To further test the predictions in the PIP, we conducted TAP-tagging experiments, in which a protein expressed at its normal intracellular concentration (“bait”) is tagged and used to “pull down” endogenous protein complexes. We picked 98 proteins as TAP-tagging baits. These produced 424 experimental interactions overlapping with the PIP thresholded at Lcut = 300. (Of these, 185, in turn, overlapped with gold-standard positives, and 16 with negatives, highlighting the reliability of our experiments.)

Figure 3C shows three examples of the overlap between the PIP and TAP-tagging. We predicted that the putative DEAD-box RNA helicase Dbp3 interacts with three other RNA helicases (Hca4, Mak5, and Dbp7), with proteins implicated in ribosomal RNA (rRNA) metabolism (e.g., Nop2, Rrp5, Mak5, and components of RNA polymerase I), and with Nsr1, the yeast homolog of mammalian Nucleolin and a GAR domain–containing protein (24). When Dbp3 was TAP-tagged and purified, we found previously unknown interactions with Nsr1, Hca4, and Nop1, connecting Dbp3 with known rRNA-processing proteins. Further purifications with TAP-tagged versions of Mak5, Rrp5, Dbp7, Dbp3, Nsr1, Hca4, and Nop2 verified the physical association.

The nucleosome, a fundamental unit within chromatin, provides a second example of overlap. It is composed of eight histones (two H2A, two H2B, two H3, and two H4), which can block RNA polymerase II progression. This blockage is relieved upon interaction with the FACT complex (also known as SPN or yFACT), which consists of Spt16 and Pob3 in yeast. Mammalian Pob3 has a high mobility group (HMG) domain for interaction with histones; however, yeast Pob3 lacks this domain. Instead, the HMG protein Nhp6 (with two virtually identical isoforms, Nhp6A and Nhp6B) binds histones (2527). [Nhp6 also binds DNA in competition with the nucleosome (28).] Our thresholded PIP and experimental data document a specific interaction between Nhp6A and Hhf1 (H4), pinpointing the contact between the nucleosome and Nhp6 to the H3-H4 heterodimer (Hhf1 and Hht1). This is plausible; because Nhp6 has been shown not to influence nucleosome reassembly (29), it is unlikely that it binds with the H2A-H2B dimer, which needs to reassociate with the nucleosome after binding FACT.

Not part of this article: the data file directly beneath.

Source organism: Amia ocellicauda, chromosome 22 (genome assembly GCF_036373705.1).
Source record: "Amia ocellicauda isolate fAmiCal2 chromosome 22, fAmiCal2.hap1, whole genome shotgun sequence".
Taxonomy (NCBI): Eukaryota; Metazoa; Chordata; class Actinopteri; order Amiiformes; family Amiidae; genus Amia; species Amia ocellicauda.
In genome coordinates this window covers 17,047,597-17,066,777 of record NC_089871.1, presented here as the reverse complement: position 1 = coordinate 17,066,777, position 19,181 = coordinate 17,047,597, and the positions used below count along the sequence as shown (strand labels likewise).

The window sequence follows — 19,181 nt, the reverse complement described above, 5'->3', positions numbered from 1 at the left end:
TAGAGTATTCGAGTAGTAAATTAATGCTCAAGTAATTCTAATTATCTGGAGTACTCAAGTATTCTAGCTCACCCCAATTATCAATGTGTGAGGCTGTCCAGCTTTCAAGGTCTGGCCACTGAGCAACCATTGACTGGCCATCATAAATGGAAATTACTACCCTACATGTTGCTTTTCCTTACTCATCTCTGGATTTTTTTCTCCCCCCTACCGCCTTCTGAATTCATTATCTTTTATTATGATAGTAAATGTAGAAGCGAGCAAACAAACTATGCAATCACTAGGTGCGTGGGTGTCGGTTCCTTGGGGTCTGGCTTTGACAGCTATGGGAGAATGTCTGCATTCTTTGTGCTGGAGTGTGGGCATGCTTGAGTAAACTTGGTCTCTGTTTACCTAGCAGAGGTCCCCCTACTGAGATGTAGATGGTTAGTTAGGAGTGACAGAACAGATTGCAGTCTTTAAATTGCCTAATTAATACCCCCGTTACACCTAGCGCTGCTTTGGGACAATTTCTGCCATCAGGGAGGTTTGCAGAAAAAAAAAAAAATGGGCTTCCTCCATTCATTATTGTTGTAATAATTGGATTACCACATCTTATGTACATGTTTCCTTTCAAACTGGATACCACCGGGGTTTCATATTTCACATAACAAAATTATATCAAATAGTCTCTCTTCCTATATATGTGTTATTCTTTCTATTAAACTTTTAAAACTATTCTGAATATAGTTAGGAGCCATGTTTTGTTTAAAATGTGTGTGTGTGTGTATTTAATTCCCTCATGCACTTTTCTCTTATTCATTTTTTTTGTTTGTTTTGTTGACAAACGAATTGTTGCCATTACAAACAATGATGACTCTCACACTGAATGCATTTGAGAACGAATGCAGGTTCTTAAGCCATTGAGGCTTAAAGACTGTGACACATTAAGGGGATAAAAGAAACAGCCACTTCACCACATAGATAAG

The replication complex, a third experimental validation of the PIP, assembles and dissembles from transiently interacting subcomplexes (e.g., MCM proteins, ORC, and polymerases) throughout the cell cycle (8, 30). Our predicted and experimentally verified interactions connect it, probably transiently, to another subcomplex, replication factor A (RFA, composed of Rfa1, Rfa2, and Rfa3). Specifically, we predicted and verified interactions between RFA and two proteins associated with other replication subcomplexes: Rfa2 with Top2 (a component of the nuclear synaptonemal complex) and Rfa1 with Pri2 (DNA polymerase α–primase subunit).

Finally, we predicted and verified by TAP-tagging that two proteins involved in translation elongation (Tef2 and Eft2) interact. This is plausible given that protein elongation is mediated by three factors in yeast: EF-1α (Tef1, Tef2), EF-2 (Eft1, Eft2), and EF-3 (Hef3, Yef3); most other eukaryotes lack EF-3. Previous experimental data suggest an interaction between yeast EF-1α and EF-3 (31). An interaction between EF-1α and EF-2 had not been demonstrated, although this is reasonable given their similar roles in elongation and their overlapping binding sites on the ribosome (32).

In summary, we have developed a Bayesian approach for integrating weakly predictive genomic features into reliable predictions of protein-protein interactions. Our de novo prediction of complexes replicated interactions found in the gold-standard positives and PIE. In addition, we confirmed several of our predictions with new experiments. The accuracy of the PIP was comparable to that of the PIE while simultaneously achieving greater coverage.

Our procedure lends itself naturally to the addition of more features, possibly further improving results. We anticipate that protein-protein interactions in organisms other than yeast can be explored in similar ways.

Supporting Online Material

Materials and Methods

Figs. S1 to S3

Tables S1 and S2